Years in Review: Looking back at the last 10+ years

Above: Teens starting a movement to preserve history and Town Meeting voters stripping Use Variance powers from the ZBA were pieces of the big stories in Southborough from the past decade. (L-R images cropped from photo by Sandy Torres and video by Southborough Access Media)

Often at New Years, “the blog” shares a Year in review. But this year is a special milestone. This summer marked the’s 10 year anniversary – and my 5 year anniversary as the blogger behind it.

So, I’m posting a decade in review. Here’s my look back at ten years of the blog and Southborough news and events.

In 2008, Susan quietly launched the blog without a splash. Readers began to find her that fall. And at the end of that first year, she posted:

When I started this blog a few months ago, I have to admit I wondered if there would be enough Southborough-specific news to sustain it. Turns out I needn’t have worried.

By the end of December, she has already covered the opening of Algonquin’s renovated and expanded building, battles over the Town’s share of costs, and the pushing out of its Principal; growth and expansion of Fay’s campus in town; approval of the EMC campus; and burglaries that had residents on edge; the Police Chief’s lost battle to cancer, and more.

In the following years she covered a whole lot of news and controversies, along with events and celebrations. Blog readership and participation continued to grow. In summer 2013, she passed the baton to me to focus on a new chapter in her life – and said a “Goodbye that is not a goodbye“.

I’ve tried to fill her shoes – continuing to cover town politics, the schools, resident’s stories and information about events and fundraisers in town.

Looking back, here are some of the themes I think are worth noting from her time and mine. A lot of it has to do with who we are as a community.

Giving in Action

Over the years, the blog has shared news of several successful collection drives that brought out the best in residents. It was heartening to see so many people show up to support the Troops, provide aid to victims of massive storms, and contribute to the Food Pantry.

There have also been countless other stories from residents and groups raising funds and awareness for causes important to them.

Enduring and honoring losses

The most tragic deaths over the past ten years were the young lives lost. The sudden death of a well-liked middle school student, Eric Green, rocked the Town in 2012. That same year, 23 year old Graduate student Christopeher Weigl died in a bicycle accident. In 2014, Southborough showed unity with Northborough in morning Algonquin alumnus Brian Aresenault who was killed serving in Afghanistan.

As every community does, we also lost community leaders and well-known Town elders. There are far too many to name them all. Looking back, here are some that stood out: Dennis Wrenn, William Webber, Thomas McAuliffe, Bob Melican, Louis Bartolini, Judy Williams, Father Thomas Garlick, Dick Upjohn, Dick Curran, Jack Peltier, Frank Mattioli, Peggy Tuttle, Ken Strong, Dr. Timothy Stone, Elaine Beals, Alice Kavanaugh, and Jack Maley.

It’s also worth pointing out that every year a good number of residents and scouts turn out for the Memorial and Veterans Day ceremonies to pay tribute to service members who sacrificed for our Town and Country.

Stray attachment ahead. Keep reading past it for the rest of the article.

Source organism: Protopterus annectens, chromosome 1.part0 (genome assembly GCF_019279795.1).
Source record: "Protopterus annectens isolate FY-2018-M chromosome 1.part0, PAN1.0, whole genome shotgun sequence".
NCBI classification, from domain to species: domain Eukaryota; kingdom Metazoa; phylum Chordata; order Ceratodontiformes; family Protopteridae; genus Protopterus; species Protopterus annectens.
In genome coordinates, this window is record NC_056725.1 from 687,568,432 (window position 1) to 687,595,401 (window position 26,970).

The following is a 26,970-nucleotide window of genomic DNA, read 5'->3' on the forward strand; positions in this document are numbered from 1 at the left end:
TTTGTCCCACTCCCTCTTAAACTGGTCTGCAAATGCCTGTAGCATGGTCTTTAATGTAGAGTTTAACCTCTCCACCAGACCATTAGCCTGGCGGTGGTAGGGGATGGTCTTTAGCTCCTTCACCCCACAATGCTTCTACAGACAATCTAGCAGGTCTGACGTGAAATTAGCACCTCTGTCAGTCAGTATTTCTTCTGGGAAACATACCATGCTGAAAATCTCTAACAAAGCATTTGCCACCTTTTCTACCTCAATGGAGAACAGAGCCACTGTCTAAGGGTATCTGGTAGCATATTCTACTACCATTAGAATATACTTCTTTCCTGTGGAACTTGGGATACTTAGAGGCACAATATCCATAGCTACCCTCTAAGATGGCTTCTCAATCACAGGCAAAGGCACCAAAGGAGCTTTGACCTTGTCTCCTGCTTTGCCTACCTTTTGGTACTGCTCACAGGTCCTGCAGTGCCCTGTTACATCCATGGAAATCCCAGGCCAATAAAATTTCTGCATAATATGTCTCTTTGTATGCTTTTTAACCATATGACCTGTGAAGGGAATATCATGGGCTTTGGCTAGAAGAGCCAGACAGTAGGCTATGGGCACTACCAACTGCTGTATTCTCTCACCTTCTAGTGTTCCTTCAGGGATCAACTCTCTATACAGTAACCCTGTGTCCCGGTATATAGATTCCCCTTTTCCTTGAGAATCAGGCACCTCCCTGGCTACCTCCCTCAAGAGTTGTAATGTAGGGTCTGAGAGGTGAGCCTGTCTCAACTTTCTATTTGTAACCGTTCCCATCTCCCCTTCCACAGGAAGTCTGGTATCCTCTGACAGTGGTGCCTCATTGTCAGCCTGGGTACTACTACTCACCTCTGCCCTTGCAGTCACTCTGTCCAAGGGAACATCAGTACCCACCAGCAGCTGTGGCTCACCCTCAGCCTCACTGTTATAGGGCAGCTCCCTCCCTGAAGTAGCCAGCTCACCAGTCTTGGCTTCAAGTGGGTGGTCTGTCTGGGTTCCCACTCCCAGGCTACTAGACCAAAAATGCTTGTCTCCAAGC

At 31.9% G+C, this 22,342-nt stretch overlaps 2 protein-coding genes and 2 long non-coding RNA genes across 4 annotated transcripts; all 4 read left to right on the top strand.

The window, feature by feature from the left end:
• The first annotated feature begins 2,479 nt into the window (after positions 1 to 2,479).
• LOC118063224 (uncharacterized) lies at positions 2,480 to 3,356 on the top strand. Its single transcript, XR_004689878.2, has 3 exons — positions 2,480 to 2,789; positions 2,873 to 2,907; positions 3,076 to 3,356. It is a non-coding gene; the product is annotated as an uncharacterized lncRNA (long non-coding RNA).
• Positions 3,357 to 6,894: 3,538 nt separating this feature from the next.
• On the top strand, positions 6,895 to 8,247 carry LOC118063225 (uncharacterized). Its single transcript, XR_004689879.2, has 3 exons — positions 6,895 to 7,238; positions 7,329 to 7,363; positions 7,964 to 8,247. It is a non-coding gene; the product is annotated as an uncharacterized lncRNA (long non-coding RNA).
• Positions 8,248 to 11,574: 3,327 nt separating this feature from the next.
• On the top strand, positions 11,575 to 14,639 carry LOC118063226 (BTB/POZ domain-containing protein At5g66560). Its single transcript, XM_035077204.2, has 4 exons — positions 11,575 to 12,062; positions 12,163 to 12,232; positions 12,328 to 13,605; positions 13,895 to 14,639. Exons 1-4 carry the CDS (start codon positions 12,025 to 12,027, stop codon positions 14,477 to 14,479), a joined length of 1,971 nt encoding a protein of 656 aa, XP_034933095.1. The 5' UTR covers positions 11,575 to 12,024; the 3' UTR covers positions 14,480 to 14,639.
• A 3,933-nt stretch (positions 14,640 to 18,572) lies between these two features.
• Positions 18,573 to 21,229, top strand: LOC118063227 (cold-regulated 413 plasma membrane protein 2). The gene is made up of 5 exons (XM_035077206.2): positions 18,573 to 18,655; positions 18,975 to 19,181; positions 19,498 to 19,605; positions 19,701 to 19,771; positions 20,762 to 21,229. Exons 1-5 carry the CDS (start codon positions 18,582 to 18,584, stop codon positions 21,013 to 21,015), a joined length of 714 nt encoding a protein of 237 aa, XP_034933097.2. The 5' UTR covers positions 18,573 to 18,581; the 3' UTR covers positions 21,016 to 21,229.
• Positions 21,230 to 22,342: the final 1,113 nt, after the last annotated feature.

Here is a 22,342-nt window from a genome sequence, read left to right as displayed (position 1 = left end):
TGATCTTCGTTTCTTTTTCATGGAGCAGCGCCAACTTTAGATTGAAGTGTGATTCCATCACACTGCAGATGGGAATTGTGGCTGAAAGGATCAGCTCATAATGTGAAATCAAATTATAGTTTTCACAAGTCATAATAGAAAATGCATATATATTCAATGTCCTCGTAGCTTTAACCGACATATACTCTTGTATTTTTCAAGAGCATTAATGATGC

Resident Passion for History and “Town Character”

Those who value Town history are saddened many of our past landmarks now gone. But preservationists have had some great successes in past years. And choices the Town make often prompt cries to protect the Town’s character. (It’s undefined and in the eye of the beholder, but many residents know it when they see it – and when they feel it’s threatened.) 

Deerfield Estate/Garfield House/Burnett House

Deerfield Estates posted to Friends of Burnett-Garfield House Facebook pageWhen some teens in town learned that 84 Main St was to be demolished they went old school with picket signs. They lucked out that sleepy summer, drawing the attention of area media. It led to a passionate group of residents rallying around the preservationist cause, the owner reconsidering his plan to sell, and the Town working with the owner on a preservation plan approved by Town Meeting voters. (Isn’t it beautiful?)

St. Mark’s Golf Course/Southborough Golf Course

When residents learned that the Town was looking to site the new Public Safety Complex, and perhaps other facilities, on the historic golf course, there was a new outcry. The course wasn’t entirely saved in its original state. But, a compromise between the Town and preservationists led to a voter approved plan for the complex and golf course to co-exist.

Main Street Vision

In 2009, there was a lot of talk about what Main Street Reconstruction should look like. An initial plan was rejected by the state. A second shot was submitted in 2010 with a widened Main Street. In 2012, a proposal to undergrounded utilities along the way was rejected by selectmen as too costly. After a 2013 announcement that the state agreed to move forward in helping fund the project, residents began to lodge new concerns about the design and use the blog to share them. Town officials used the blog to help clear up misconceptions. There were a whole lot of posts, debates, public forums, many committee meetings, and a failed Town Meeting vote. Then there was debate on allowing a second Special Town Meeting vote, and – finally – a successful Town Meeting vote immediately followed by controversy over whether opponents’ presentation had been quashed by the Moderator.